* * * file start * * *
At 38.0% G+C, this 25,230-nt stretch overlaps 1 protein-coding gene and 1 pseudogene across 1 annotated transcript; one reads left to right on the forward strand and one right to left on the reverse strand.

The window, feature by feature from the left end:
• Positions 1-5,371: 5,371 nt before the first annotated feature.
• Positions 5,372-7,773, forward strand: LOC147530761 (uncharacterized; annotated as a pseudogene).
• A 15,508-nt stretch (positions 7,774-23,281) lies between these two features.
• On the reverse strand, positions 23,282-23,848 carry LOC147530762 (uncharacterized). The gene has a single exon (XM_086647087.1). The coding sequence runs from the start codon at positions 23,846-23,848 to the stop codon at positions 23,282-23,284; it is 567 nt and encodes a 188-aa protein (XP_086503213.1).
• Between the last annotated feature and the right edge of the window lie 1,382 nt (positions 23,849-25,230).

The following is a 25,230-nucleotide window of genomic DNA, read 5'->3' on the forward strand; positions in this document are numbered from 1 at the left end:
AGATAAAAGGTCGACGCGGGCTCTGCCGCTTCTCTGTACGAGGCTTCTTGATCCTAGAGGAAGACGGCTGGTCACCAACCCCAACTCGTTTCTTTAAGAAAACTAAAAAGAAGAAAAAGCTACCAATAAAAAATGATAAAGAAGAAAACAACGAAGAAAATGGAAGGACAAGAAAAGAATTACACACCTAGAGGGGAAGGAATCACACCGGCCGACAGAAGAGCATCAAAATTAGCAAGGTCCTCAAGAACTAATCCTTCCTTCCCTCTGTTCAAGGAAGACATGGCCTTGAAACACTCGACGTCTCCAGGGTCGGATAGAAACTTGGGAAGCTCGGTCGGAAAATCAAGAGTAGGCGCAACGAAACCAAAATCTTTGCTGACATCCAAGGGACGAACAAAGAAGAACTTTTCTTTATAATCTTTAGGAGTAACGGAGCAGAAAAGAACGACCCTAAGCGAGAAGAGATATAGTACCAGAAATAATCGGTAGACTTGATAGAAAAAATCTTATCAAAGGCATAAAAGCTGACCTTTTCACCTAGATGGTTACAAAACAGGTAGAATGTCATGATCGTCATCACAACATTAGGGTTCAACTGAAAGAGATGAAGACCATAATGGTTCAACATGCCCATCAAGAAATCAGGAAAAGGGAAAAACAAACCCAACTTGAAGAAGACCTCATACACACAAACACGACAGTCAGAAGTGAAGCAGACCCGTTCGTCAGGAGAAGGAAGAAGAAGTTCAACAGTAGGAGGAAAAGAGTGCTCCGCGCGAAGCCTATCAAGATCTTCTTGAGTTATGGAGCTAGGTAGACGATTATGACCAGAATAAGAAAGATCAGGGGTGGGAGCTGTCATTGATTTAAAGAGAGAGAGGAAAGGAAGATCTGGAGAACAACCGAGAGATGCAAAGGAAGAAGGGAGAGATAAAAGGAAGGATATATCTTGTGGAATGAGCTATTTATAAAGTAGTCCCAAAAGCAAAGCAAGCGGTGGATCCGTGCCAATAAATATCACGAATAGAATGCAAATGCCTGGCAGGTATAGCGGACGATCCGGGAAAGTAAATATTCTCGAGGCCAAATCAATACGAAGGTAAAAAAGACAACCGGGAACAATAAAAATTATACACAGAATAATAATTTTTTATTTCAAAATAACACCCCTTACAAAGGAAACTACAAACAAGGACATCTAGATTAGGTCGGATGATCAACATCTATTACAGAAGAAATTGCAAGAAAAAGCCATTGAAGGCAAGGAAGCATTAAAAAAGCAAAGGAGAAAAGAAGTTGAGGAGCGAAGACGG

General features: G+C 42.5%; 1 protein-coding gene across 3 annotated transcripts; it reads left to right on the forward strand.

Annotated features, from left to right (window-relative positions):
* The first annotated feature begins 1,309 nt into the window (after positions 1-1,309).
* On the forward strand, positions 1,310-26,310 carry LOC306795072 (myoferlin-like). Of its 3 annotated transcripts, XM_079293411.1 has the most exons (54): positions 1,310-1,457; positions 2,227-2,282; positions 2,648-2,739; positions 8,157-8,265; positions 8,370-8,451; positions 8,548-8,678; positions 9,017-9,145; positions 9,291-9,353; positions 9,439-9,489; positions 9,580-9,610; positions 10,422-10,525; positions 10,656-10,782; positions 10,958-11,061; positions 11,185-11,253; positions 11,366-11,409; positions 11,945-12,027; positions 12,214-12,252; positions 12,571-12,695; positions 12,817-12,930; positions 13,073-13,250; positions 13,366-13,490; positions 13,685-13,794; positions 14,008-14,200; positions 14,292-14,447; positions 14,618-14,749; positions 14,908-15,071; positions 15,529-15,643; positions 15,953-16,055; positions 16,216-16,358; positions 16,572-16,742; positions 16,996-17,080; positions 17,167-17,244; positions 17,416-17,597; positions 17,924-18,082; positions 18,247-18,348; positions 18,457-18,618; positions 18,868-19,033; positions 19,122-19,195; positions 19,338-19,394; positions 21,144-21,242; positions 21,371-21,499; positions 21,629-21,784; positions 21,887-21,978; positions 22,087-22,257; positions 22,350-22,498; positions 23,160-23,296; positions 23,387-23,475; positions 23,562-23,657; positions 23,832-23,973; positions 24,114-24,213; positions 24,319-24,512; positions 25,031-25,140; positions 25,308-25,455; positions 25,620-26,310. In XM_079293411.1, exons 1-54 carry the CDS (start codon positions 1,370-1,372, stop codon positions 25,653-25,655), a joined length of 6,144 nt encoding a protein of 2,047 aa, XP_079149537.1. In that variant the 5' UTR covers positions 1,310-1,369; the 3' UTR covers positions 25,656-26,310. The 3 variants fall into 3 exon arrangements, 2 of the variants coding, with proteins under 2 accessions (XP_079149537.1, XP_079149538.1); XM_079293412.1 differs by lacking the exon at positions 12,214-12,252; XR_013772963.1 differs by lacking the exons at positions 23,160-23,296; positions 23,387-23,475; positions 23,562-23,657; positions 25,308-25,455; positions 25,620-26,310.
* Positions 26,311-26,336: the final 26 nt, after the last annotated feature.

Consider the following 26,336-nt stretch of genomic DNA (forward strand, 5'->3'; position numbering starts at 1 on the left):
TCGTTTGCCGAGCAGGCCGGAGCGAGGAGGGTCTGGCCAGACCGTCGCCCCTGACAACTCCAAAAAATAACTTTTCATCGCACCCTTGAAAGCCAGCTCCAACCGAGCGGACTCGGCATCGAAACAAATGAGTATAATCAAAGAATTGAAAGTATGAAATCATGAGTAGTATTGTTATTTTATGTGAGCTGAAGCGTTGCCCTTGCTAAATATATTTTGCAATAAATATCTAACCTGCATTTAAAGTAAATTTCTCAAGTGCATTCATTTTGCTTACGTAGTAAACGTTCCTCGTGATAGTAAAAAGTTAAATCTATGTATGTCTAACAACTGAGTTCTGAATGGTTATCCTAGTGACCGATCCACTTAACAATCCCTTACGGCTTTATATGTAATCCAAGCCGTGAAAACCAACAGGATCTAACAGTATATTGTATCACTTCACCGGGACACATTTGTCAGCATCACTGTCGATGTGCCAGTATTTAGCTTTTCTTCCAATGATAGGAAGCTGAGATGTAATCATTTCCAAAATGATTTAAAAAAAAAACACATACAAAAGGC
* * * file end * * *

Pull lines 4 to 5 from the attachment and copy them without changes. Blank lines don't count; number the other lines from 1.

• Positions 5,372-7,773, forward strand: LOC147530761 (uncharacterized; annotated as a pseudogene).
• A 15,508-nt stretch (positions 7,774-23,281) lies between these two features.